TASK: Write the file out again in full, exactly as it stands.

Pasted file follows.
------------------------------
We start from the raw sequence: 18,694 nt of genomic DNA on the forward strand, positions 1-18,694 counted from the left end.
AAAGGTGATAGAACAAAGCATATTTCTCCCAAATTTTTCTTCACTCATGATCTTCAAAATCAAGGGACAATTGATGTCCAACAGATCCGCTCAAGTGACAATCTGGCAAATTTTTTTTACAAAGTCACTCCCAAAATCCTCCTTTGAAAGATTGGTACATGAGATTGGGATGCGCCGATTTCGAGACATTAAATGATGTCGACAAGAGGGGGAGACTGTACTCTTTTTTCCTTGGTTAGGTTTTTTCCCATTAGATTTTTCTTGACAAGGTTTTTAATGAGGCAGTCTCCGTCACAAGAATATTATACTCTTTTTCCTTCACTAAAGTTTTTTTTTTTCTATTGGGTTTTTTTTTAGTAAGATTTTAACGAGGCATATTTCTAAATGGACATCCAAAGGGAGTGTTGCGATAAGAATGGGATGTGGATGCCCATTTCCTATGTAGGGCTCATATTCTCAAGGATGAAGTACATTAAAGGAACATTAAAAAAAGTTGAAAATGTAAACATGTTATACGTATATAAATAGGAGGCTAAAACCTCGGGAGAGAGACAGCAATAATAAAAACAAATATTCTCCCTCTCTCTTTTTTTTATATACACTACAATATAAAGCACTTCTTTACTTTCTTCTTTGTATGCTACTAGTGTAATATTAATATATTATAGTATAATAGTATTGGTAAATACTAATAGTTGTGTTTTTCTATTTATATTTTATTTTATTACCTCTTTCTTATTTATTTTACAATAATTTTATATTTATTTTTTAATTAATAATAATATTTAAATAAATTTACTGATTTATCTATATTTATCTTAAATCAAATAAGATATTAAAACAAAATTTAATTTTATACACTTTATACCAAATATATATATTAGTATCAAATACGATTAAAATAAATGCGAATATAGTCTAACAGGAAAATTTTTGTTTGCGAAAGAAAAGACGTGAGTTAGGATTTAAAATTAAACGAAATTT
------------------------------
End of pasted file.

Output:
We start from the raw sequence: 18,694 nt of genomic DNA on the forward strand, positions 1-18,694 counted from the left end.
AAAGGTGATAGAACAAAGCATATTTCTCCCAAATTTTTCTTCACTCATGATCTTCAAAATCAAGGGACAATTGATGTCCAACAGATCCGCTCAAGTGACAATCTGGCAAATTTTTTTTACAAAGTCACTCCCAAAATCCTCCTTTGAAAGATTGGTACATGAGATTGGGATGCGCCGATTTCGAGACATTAAATGATGTCGACAAGAGGGGGAGACTGTACTCTTTTTTCCTTGGTTAGGTTTTTTCCCATTAGATTTTTCTTGACAAGGTTTTTAATGAGGCAGTCTCCGTCACAAGAATATTATACTCTTTTTCCTTCACTAAAGTTTTTTTTTTTCTATTGGGTTTTTTTTTAGTAAGATTTTAACGAGGCATATTTCTAAATGGACATCCAAAGGGAGTGTTGCGATAAGAATGGGATGTGGATGCCCATTTCCTATGTAGGGCTCATATTCTCAAGGATGAAGTACATTAAAGGAACATTAAAAAAAGTTGAAAATGTAAACATGTTATACGTATATAAATAGGAGGCTAAAACCTCGGGAGAGAGACAGCAATAATAAAAACAAATATTCTCCCTCTCTCTTTTTTTTATATACACTACAATATAAAGCACTTCTTTACTTTCTTCTTTGTATGCTACTAGTGTAATATTAATATATTATAGTATAATAGTATTGGTAAATACTAATAGTTGTGTTTTTCTATTTATATTTTATTTTATTACCTCTTTCTTATTTATTTTACAATAATTTTATATTTATTTTTTAATTAATAATAATATTTAAATAAATTTACTGATTTATCTATATTTATCTTAAATCAAATAAGATATTAAAACAAAATTTAATTTTATACACTTTATACCAAATATATATATTAGTATCAAATACGATTAAAATAAATGCGAATATAGTCTAACAGGAAAATTTTTGTTTGCGAAAGAAAAGACGTGAGTTAGGATTTAAAATTAAACGAAATTT